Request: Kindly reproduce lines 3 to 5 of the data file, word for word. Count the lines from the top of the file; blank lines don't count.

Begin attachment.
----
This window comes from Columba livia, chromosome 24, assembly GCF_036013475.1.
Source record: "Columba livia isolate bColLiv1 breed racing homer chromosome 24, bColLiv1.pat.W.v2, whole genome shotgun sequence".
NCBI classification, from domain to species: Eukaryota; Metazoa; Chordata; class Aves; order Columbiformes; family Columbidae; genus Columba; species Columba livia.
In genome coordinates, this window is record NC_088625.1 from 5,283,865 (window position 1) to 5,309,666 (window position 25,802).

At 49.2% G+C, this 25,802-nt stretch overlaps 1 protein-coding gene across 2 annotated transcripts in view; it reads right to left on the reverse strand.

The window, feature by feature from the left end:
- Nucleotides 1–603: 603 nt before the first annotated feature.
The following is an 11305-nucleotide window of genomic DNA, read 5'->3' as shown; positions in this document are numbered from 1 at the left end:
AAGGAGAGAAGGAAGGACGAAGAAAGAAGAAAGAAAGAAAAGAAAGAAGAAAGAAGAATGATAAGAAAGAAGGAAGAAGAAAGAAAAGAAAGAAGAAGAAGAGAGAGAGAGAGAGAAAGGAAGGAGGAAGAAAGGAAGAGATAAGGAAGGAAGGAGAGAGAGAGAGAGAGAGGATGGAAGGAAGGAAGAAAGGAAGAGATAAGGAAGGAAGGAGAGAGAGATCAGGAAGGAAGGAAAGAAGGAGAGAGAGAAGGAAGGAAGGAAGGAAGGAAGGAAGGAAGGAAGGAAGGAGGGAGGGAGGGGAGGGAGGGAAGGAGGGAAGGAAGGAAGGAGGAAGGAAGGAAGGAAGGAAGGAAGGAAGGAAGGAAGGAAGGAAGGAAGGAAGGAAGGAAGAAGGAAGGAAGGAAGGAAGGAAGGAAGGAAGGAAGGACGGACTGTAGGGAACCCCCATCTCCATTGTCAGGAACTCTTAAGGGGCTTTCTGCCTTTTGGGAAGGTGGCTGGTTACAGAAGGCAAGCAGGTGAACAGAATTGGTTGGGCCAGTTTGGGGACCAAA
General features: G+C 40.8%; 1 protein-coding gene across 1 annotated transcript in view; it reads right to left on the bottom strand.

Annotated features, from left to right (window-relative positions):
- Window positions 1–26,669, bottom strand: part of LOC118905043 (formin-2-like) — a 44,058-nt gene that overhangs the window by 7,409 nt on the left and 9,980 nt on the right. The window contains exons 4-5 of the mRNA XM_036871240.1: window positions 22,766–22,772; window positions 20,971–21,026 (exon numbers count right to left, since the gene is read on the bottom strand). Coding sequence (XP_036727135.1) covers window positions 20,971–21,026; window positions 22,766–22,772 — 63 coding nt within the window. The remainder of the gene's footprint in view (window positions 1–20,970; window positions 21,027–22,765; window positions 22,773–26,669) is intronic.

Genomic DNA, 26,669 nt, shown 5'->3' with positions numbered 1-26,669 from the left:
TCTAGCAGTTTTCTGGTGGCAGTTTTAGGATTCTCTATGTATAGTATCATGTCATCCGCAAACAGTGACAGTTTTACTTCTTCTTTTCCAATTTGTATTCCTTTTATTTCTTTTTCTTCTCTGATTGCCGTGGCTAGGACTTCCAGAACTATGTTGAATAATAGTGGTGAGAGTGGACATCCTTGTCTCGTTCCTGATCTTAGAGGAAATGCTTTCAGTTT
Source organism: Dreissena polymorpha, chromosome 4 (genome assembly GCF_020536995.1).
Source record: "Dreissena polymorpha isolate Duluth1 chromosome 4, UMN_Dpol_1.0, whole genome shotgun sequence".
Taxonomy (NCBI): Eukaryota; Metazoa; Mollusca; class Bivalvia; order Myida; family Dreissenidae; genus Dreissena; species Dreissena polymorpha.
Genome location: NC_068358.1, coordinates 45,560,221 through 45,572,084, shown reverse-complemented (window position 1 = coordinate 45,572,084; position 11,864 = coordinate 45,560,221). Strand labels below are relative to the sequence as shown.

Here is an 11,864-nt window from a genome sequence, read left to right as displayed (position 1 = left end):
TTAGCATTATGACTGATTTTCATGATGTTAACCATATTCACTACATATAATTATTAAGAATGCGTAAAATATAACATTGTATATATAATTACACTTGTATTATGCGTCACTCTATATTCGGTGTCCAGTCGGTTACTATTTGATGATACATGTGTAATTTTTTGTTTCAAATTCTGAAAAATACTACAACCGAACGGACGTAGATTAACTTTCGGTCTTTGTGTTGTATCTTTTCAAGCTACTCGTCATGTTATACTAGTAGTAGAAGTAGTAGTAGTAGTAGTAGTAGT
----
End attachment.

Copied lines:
NCBI classification, from domain to species: Eukaryota; Metazoa; Chordata; class Aves; order Columbiformes; family Columbidae; genus Columba; species Columba livia.
In genome coordinates, this window is record NC_088625.1 from 5,283,865 (window position 1) to 5,309,666 (window position 25,802).

At 49.2% G+C, this 25,802-nt stretch overlaps 1 protein-coding gene across 2 annotated transcripts in view; it reads right to left on the reverse strand.